A Crying Shame At Koduran’s Mansion
April 20, 2015 1 Comment
Like it happens with so many others, Chotu, an appellation commonly conferred on the ‘baby’ of the family, now was not what his name said – no doors of any ordinary house would let him easy passage. But Koduran’s Mansion was no ordinary house. It was a house of a zamindar (landlord) who lived some three hundred years ago during colonial times, built with large high vaulted halls and rooms, large heavily curtained windows, wide passage ways fitted with double doors, teak-wood furniture with faded tapestry rich in its days. Chotu was shunted out to this place as a last resort by his employer unable to catch him in the act, as the site offered nothing lying around to pilfer. All the articles of use in the zamindar’s household – dresses and linen, utensils, weapons, crockery and even toys- were inside glass cases locked and sealed for display to the visitors. Large portrait paintings of the family lineage filled good part of the high-ceilinged walls. Sculptures adorning the corners were too heavy to be carried away. In his early days at the Mansion Chotu not given to big-time crime did try his tricks; failing to make any headway he was forced to stay clean. Over years of non-practice now he had no head for any hanky-panky.
A heritage site at the city outskirts managed by the Archeology Department, the Mansion did attract its share of tourists – mostly middle-aged men and women making rounds they can talk about to their neighbors, with more kid-like curiosity than any appreciation for history. Chotu would offer his services as a guide to make a few bucks on the side – his employer ignoring his moonlighting even if it was reported. But very few visitors considered his services as most of them were simply breezing past and a few interested content to read the placards describing the exhibits. But not one to be discouraged he would present himself to every group that crossed the portals of the Mansion.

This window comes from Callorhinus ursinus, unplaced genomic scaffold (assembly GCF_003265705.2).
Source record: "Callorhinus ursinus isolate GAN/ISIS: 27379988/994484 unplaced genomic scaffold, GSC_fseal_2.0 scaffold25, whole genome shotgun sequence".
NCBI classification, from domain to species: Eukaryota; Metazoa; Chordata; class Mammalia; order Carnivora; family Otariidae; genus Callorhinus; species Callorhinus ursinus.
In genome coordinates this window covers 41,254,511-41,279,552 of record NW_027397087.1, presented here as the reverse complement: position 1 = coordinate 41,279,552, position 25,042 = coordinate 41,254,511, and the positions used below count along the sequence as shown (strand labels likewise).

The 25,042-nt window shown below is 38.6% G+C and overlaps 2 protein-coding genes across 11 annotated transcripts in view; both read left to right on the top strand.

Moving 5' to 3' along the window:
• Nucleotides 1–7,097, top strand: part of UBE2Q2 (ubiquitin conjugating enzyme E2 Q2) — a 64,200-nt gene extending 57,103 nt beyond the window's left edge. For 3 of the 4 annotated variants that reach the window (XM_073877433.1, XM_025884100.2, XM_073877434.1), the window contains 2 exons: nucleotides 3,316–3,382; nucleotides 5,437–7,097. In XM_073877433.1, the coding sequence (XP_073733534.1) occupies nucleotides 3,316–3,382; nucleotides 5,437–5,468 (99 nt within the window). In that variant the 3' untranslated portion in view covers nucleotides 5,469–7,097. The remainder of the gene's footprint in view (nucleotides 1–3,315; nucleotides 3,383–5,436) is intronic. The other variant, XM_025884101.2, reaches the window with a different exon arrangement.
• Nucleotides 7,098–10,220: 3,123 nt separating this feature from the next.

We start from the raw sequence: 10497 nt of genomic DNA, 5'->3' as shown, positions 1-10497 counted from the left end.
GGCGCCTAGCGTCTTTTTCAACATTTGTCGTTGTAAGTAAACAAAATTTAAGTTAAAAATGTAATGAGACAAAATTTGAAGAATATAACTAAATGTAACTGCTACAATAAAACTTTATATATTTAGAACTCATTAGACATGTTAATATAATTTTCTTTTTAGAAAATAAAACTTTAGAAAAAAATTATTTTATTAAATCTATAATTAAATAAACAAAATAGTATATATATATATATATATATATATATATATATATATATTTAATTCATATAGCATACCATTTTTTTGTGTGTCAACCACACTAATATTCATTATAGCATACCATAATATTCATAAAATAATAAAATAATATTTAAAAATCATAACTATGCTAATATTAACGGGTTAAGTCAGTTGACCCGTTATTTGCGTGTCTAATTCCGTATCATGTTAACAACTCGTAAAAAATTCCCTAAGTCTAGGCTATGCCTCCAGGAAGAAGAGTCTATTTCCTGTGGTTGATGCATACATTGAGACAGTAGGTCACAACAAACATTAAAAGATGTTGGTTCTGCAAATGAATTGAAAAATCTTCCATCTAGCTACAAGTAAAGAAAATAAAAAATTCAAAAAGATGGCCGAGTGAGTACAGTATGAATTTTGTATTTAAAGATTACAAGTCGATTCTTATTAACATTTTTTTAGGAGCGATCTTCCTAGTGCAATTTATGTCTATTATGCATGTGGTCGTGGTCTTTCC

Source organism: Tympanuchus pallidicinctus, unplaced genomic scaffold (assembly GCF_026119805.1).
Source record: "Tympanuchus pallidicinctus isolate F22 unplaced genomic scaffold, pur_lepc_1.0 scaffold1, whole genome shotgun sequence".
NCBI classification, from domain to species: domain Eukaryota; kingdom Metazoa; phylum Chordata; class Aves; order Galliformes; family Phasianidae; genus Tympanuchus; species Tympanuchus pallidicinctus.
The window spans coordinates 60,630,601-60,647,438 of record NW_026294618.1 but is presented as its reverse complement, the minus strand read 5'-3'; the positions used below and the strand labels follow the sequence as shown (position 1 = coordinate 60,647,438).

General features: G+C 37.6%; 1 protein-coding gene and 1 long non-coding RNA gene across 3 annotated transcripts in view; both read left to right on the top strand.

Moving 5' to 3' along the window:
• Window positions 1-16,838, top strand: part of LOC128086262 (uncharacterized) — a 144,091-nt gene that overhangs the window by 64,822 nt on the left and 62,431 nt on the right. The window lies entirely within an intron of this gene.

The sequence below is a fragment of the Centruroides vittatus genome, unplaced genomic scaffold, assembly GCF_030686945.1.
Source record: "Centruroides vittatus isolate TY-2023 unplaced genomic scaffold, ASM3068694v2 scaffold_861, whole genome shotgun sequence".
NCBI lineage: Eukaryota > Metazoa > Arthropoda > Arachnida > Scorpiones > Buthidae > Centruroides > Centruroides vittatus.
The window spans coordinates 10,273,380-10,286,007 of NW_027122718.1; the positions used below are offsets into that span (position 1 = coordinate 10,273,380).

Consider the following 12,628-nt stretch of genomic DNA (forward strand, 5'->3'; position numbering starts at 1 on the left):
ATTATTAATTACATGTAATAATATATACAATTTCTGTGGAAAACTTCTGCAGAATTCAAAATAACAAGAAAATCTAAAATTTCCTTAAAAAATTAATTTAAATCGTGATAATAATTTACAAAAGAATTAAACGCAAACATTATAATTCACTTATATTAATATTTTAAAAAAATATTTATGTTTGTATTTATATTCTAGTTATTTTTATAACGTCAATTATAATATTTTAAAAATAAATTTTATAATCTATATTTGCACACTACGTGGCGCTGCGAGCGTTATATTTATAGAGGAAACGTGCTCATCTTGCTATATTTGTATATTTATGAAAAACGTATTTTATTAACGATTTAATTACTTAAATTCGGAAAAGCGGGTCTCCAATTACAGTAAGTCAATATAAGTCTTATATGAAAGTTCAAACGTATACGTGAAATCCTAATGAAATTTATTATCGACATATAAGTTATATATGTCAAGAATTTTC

This was a day no different. While the heat was oppressive, summer also meant holidays and visitors. Organized tour buses usually called in just after lunch as part of their itinerary. And so a bus load of senior school girls arrived with a bi-spectacled teacher at the head struggling to keep her herd in line. As customary, Chotu welcomed them with a few enticing tidbits about the Mansion and its glory. Pausing for a minute for his words to sink in he laid out his services promising to unravel more for them.
The teacher tentatively inquired: ‘How much? I mean, what are your charges?’
‘Five hundred rupees only, Madam. Mind you the tour would take at least a couple of hours to do justice. And the stories I give out, you won’t find them in the pamphlets.’
The teacher pegged it at two hundred rupees – after all she had to collect from the students – that was politely declined by Chotu lest people might think Chotu was desperate for business. Good service never came cheap.
Never mind no deal, the professional Chotu was, he did not show his hurt at this ridiculous down-pricing of his services; he quickly reverted to his official station and handed them a few copies of the officially free pamphlets and saw them off with a few officially scripted tips on how to go around.
That he harbored no bitterness was appreciated by his clients-not-to-be who thereupon set off by themselves on the tour.
After a while Chotu had nothing better to do than going around keeping an eye on visitors – sometimes throwing in some juicy detail from the zamindar’s lifetime to shake up a listless/jaded tourist out of his ennui and most times showing where the toilets were or the cafeteria. On his slow walk he came upon the teacher-students group gazing at the statue.
It was the teacher beckoning him.
‘Yes, Madam, what is it?’
‘I want to show you something.’
This was new to him. Usually it was he showing things to others.
‘Look at the right eye,’ she said pointing to the statue, ‘and down the body to the lap. Do you see what I see?’
Chotu stepped up closer to the statue and narrowed his eyes to figure out what was not normal in the statue that was to his eyes perfectly normal not having moved an inch from its place.
The teacher saw the lost look on Chotu and explained: ‘Do you see in midst of the surrounding dust a clean streak running down from the right eye?’
‘Yes, I do. I must apologize – the staff has been careless in the daily dusting. I’ll speak to the head. You see, in summer, the wind kicks up a lot of dust around here. There’s no moisture in the soil to hold the dust down.’
Chotu’s exposition was promptly ignored: ‘I see a certain wetness, traces of water having streamed down washing away the dust in its wake. In fact if you observe closely there is still a drop hanging down from the right eye ready to roll down any moment. There is some leakage somewhere.’
‘Leakage? Impossible. There are no pipes running here. And where pipes are there’s no water in them. Summer, see?’
The teacher was like a hound on scent not to be shaken off: ‘Alright. Go ahead and explain it your way.’